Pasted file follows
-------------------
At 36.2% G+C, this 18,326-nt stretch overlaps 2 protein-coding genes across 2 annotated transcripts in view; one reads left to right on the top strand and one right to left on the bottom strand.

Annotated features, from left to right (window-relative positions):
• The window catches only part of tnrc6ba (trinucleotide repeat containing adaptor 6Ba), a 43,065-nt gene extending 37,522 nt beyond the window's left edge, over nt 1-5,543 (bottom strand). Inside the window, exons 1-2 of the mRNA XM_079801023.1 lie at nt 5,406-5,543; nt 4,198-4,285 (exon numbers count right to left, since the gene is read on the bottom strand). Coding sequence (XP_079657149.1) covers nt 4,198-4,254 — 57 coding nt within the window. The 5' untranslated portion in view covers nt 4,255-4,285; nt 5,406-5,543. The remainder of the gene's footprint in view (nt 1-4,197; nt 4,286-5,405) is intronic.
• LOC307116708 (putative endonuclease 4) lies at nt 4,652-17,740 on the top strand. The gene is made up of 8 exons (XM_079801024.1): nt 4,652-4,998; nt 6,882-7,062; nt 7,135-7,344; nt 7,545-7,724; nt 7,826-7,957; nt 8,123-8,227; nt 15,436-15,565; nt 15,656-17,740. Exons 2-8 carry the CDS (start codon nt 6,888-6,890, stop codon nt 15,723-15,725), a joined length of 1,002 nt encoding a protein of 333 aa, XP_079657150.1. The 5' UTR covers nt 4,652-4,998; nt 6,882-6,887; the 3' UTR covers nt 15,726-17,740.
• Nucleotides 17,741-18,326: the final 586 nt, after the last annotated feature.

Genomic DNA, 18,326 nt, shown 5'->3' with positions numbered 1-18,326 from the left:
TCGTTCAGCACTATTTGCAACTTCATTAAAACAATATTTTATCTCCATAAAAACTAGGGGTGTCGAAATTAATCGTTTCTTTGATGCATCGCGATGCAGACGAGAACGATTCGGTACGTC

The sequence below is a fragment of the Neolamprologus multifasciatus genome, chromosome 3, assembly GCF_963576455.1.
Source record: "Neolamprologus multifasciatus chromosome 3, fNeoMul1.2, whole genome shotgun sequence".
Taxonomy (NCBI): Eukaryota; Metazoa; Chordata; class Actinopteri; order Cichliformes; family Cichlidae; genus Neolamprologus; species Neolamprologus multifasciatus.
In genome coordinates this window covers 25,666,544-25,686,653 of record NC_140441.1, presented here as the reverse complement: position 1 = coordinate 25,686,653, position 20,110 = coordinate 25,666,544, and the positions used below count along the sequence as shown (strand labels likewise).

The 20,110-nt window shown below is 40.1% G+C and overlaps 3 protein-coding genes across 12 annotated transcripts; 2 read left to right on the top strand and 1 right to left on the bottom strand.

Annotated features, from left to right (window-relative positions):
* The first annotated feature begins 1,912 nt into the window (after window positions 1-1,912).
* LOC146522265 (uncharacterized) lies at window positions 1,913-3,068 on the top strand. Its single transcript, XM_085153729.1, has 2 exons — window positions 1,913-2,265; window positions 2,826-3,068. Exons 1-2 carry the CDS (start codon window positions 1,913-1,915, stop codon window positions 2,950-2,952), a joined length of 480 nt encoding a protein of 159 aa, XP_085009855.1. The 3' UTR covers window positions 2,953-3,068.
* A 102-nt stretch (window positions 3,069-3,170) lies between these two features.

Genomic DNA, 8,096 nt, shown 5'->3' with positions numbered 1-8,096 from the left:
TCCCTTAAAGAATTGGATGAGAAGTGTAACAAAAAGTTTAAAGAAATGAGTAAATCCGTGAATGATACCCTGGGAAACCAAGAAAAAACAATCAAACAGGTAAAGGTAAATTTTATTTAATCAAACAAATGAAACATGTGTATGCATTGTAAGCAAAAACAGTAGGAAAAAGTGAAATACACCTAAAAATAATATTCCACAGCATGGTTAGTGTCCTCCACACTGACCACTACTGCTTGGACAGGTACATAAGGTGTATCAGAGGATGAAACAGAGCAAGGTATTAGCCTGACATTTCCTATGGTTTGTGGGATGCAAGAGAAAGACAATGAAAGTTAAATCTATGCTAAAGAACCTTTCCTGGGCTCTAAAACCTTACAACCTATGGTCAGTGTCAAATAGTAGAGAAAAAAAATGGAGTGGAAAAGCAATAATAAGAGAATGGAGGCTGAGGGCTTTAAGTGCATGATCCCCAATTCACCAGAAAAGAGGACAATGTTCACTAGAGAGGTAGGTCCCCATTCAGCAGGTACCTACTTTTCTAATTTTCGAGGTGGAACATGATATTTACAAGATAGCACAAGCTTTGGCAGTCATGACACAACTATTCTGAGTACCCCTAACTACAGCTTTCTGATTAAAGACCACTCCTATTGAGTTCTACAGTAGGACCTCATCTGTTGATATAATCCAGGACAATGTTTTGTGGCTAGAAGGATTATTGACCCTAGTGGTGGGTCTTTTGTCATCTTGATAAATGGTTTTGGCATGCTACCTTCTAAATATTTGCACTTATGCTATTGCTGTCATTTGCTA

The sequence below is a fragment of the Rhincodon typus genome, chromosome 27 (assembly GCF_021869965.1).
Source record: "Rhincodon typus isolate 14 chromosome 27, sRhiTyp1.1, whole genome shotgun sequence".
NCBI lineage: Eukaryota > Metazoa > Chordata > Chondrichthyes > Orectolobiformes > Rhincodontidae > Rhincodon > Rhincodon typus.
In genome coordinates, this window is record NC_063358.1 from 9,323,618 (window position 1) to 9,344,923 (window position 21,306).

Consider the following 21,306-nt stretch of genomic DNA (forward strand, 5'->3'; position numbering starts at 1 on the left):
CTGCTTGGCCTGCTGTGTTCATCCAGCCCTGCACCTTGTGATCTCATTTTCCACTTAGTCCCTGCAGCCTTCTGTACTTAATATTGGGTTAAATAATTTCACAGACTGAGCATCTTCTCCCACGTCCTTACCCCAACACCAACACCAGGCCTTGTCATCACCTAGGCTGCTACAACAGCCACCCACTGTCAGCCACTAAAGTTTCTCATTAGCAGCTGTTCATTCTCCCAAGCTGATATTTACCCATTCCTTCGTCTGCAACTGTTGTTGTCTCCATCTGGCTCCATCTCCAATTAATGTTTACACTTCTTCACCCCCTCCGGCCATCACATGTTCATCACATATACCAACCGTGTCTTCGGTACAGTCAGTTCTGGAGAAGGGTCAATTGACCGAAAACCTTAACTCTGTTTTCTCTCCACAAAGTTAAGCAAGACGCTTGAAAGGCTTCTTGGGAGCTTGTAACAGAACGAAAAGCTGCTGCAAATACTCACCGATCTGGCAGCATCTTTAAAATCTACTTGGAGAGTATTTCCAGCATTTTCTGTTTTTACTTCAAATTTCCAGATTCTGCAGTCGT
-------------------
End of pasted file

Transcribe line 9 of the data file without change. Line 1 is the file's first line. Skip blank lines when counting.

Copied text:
Source record: "Neolamprologus multifasciatus chromosome 3, fNeoMul1.2, whole genome shotgun sequence".